9. Don’t gawk at other people on the street or make it obvious that you are staring at them in a sexual way. That sort of leering is really creepy, and it contributes to a larger framework of rape culture in our society.
  10. How your partner dresses is not any of your business. There’s nothing wrong with getting dressed up for someone, but if you don’t like your partner’s outfit, oh well. On a related note, if your partner looks very nice, don’t use objectifying language as a compliment. There is enough societal pressure on us as it is. As this brilliant post from Dressaday.com reminds us:

You Don’t Have to Be Pretty. You don’t owe prettiness to anyone. Not to your boyfriend/spouse/partner, not to your co-workers, especially not to random men on the street. You don’t owe it to your mother, you don’t owe it to your children, you don’t owe it to civilization in general. Prettiness is not a rent you pay for occupying a space marked “female”.

Last but not least, don’t compare women to animals. Maybe an individual trait here and there, about an individual person if you really feel compelled to make a point. But don’t make sweeping generalizations about an entire gender. If you find yourself about to type a sentence such as, “Women are like cats” then take your fingers off the keyboard. Just stop. Aside from it not being a nice thing to do, when women are objectified, it contributes to that nasty rape culture I was talking about earlier. Also, I’m upset that I feel the need to say this, women aren’t like animals, they are human beings. If you needed to read that on a list of dating tips, I am very, very worried about the future.


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  • Jasmine

    Yes! Thank you for this! I just read that article this morning and it raised my ire. I am not ‘like’ a cat. I AM a human being. I am really ambivalent about The Good Men Project. Occasionally the articles are good, but more often than not, I find there is a huge resistance to redefining masculinity and addressing real issues. Instead, it’s often maintaining the status quo. I’ve written several articles for them, and I find the commenters are often quite accosting. It certainly doesn’t always feel like a safe space in which to communicate with ‘good’ men. And reading articles that compare women to animals (or men to animals, for that matter) just really gets my goat!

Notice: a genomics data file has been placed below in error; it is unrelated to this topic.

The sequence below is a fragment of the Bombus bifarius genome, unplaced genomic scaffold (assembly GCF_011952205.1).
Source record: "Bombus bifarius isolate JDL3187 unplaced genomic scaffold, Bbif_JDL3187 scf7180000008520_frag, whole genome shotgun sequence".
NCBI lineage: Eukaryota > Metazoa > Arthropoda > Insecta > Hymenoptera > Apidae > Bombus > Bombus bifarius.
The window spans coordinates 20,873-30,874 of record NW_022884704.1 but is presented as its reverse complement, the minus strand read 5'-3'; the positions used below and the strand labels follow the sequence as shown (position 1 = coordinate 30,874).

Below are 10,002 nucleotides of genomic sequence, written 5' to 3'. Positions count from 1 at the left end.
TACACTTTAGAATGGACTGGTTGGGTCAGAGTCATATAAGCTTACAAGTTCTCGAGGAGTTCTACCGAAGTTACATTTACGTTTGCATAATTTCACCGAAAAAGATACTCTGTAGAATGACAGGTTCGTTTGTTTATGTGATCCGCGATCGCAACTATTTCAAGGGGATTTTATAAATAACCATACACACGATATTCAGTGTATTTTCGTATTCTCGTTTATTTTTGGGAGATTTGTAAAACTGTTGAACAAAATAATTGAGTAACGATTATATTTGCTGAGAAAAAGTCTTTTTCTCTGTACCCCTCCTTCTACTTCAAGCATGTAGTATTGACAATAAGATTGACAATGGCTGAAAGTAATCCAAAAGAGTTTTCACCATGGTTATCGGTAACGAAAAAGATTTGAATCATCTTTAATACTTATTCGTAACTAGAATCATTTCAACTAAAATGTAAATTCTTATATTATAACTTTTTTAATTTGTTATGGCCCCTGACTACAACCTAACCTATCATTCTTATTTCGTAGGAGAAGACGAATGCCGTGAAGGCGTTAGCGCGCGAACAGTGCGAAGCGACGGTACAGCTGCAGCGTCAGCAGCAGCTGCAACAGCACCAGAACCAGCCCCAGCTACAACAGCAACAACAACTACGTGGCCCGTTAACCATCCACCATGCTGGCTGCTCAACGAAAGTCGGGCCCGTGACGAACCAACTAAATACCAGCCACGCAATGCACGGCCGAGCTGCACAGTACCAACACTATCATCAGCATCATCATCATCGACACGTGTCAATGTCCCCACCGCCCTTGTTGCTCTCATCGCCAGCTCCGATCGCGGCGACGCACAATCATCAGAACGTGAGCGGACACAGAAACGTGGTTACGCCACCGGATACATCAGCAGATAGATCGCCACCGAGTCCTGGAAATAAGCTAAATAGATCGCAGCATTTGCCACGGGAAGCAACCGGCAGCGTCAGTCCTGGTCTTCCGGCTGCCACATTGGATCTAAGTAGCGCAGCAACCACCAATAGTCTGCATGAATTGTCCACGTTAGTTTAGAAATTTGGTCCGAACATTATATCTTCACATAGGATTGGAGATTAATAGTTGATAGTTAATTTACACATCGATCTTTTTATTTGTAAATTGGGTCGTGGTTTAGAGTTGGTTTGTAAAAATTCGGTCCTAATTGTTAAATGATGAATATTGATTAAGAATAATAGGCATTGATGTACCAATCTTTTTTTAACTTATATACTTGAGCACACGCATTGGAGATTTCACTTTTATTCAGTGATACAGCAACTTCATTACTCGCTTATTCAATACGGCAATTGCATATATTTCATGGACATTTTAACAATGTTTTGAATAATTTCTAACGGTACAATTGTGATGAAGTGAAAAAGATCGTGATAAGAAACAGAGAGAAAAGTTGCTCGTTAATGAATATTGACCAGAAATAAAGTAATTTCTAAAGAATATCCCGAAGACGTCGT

• There is a war on women in this country right now, and I’m on a hair trigger when it comes to misogyny. Reading some of the posts on GMP about birth control and the like made me feel homicidal. I know I can’t read things there right now. I have no desire to take a huge fist full of rock salt and rub it into the gaping wound in my soul. I don’t write there anymore because the comments so often represent hate speech towards women. Hate speech towards gays or minorities is not tolerated, but towards women? That is given a goddamn PLATFORM. No thanks.

  • Thank you for writing this – it gets to the heart of what is objectionable about that article. Never stop writing, Hugo – please. You do my heart & mind good.

    This from the original cat article was particularly offensive:

    “With a dog, you can pet them whenever you want. A cat can be very affectionate as well, but they will let you know when they would like to be rubbed. At the right time they will purr, arch their backs, and show great satisfaction in physical attention.”

    I’d :headdesk:, but it makes me want to :headdesk: them instead- which is preferable. ; ]

    • Of course, it would have been nice if I’d realized *who* wrote the article – not Hugo Schwyzer, whose twitter-link sent me here, but Jessica Critcher, who in fact wrote this insightful article.

      Almost all of it still applies – this article was well-written, very satisfying & much appreciated. So sorry for my hasty mistake.

  • The Good Men project has a problem with gender essentialism. They can’t seem to get away from it. They repeatedly publish articles that purport to be thoughtful or humorous or challenging reflections on gender relations, but which fundamentally rely on generalizations, and often stereotypes. To be fair, they also publish articles which disrupt traditional gender assumptions and practices, but as others have noted, those writers get attacked pretty bluntly in the comments section.

    It’s just odd to have a site that’s supposed to be all about gender, but which utterly fails to explore the definition/practice/implications of gender in any meaningful way.

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  • patrick1097 .

    Nice article..but one question ..of all the times men have been called dogs why haven’t u written that article yet ?